And growing and kicking this baby did. A lot of it! Because of the excess weight, I could barely walk, let alone move. I couldn’t imagine myself sitting on a stinky donkey and traveling in warm weather, far away from home, then giving birth in a damp, smelly stable. 

Needless to say, that was the first time I understood with greater clarity what Mother Mary endured that first Advent. I continue to be in awe of Our Lady’s yes to carrying Our Savior.   Mary was – and continues to be –a beautiful example of patience and virtue during pregnancy, having to sit on a donkey for miles and miles, then having to give birth in a stable, with the accompanying sounds, odors, and discomforts.

Mary also acted as my consoler when I lost seven babies through miscarriage.  There is no other woman who could so completely understand the heartbreak of losing a precious child better than Our Lady herself, who stood under the cross, her heart pierced by the sword of watching her own flesh and blood, the very Savior of the world, die in agony.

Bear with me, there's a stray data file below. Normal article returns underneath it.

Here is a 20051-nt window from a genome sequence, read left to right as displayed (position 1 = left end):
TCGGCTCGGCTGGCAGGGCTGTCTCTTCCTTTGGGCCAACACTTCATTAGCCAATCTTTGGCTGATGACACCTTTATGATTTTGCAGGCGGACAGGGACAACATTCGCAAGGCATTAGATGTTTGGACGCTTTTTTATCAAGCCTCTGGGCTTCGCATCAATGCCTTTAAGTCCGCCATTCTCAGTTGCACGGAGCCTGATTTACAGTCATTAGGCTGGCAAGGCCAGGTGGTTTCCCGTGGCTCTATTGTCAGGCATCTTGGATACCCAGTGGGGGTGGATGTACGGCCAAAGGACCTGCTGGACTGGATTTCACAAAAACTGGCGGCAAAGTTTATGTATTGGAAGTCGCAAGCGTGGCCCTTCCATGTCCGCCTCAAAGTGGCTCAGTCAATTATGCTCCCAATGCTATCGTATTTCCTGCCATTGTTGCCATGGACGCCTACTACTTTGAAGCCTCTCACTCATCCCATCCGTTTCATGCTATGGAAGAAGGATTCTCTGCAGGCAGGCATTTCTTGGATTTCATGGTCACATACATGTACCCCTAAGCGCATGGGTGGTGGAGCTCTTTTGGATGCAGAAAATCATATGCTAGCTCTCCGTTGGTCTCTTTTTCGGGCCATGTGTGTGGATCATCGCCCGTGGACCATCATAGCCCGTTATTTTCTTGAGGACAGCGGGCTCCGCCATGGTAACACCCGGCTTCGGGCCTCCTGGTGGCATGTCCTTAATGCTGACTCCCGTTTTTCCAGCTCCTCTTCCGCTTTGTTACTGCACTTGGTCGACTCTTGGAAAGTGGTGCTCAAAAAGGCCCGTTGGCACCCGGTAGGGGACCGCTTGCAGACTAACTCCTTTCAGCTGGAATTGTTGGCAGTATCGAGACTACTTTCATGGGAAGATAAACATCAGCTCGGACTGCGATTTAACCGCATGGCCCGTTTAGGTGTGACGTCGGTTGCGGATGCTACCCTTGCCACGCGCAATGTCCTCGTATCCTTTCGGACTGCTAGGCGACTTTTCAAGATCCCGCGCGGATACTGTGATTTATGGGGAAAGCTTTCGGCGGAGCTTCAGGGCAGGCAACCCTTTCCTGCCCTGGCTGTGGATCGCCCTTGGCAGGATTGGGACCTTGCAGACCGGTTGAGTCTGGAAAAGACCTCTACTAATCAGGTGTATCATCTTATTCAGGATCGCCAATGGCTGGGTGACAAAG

Let us embrace this Advent with Our Lady’s open welcoming of the Savior, the one she bore for mankind.  And let us pause, remember, and pray for all those who carry a precious child in their wombs, that they will understand with great clarity the unique and everlasting gift of carrying an eternal, human soul.

Nearing the end of a challenging pregnancy (1996)

Copyright 2020 Ellen Gable Hrkach

NFP Awareness Week! #NFP

This is the end of NFP Awareness Week but better late than never!

National NFP Awareness Week – JULY 19 – JULY 25, 2020

Live the truth and beauty of
God’s plan for married love!

Natural Family Planning
It’s about love. It’s about life. It’s about freedom. It’s about gift.